The humanitarian and political situation is deteriorating in Burma. U.S. State Department deputy spokesman Tom Casey says, "The situation in Burma remains bleak." Violence against ethnic minorities continues, resulting in more than five-hundred-thousand internally displaced persons, approximately two-hundred-thousand refugees in Thailand, Malaysia, India and Bangladesh, continuing complaints of forced labor, increasing narcotics flows across borders, and approximately one-thousand-one-hundred political prisoners in custody.
The political prisoners include Aung San Suu Kyi, the General Secretary of the National League for Democracy, or N-L-D. The ruling military junta refused to recognize the N-L-D's victory in parliamentary elections held in 1990 and continues to harass and jail N-L-D leaders. Aung San Suu Kyi has been under house arrest for the majority of the past seventeen years, and she remains incommunicado.
Other high profile political prisoners include National League for Democracy vice-chairman U Tin Oo and Hkun Htun Oo, leader of the Shan Nationalities League for Democracy.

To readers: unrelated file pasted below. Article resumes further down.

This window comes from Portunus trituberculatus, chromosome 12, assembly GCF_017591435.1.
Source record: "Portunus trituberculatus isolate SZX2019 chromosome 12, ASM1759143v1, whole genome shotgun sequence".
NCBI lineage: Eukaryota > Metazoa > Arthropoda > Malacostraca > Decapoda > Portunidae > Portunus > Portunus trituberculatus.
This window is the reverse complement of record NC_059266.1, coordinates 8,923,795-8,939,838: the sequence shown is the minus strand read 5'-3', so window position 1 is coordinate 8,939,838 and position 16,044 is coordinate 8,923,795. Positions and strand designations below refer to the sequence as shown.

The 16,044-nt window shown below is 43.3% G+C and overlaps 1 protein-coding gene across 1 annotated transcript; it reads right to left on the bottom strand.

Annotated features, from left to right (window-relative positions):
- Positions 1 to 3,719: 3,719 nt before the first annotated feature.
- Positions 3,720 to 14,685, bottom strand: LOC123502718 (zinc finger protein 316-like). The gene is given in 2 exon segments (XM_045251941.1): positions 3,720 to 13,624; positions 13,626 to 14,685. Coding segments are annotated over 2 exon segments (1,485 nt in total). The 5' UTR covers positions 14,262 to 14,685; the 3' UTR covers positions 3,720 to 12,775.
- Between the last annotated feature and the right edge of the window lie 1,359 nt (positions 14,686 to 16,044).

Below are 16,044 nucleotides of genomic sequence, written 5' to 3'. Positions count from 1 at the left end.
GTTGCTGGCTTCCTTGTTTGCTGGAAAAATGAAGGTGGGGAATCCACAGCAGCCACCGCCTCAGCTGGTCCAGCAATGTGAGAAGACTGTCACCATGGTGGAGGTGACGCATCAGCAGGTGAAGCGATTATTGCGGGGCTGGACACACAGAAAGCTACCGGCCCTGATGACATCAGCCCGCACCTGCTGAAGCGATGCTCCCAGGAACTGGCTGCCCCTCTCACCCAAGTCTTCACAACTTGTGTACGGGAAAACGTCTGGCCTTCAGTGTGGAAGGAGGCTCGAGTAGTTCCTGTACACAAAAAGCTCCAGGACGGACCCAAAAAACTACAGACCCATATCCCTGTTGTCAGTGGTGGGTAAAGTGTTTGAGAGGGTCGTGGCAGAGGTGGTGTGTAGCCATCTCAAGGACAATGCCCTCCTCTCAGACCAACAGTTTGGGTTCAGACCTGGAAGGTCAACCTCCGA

U.S. Secretary of State Condoleezza Rice says, "A country that was once the jewel of Southeast Asia is now out of step with the entire modern experience of its region":
"A once thriving economy has collapsed, universities that once attracted the best Asian minds are locked shut. The Burmese regime is now literally retreating into the depths of the country, closing its people off from the world and robbing them of their future."
President George W. Bush says, "The people of Burma live in the darkness of tyranny – but the light of freedom shines in their hearts." He says the Burmese "want their liberty – and one day, they will have it."
The preceding was an editorial reflecting the views of the United States Government.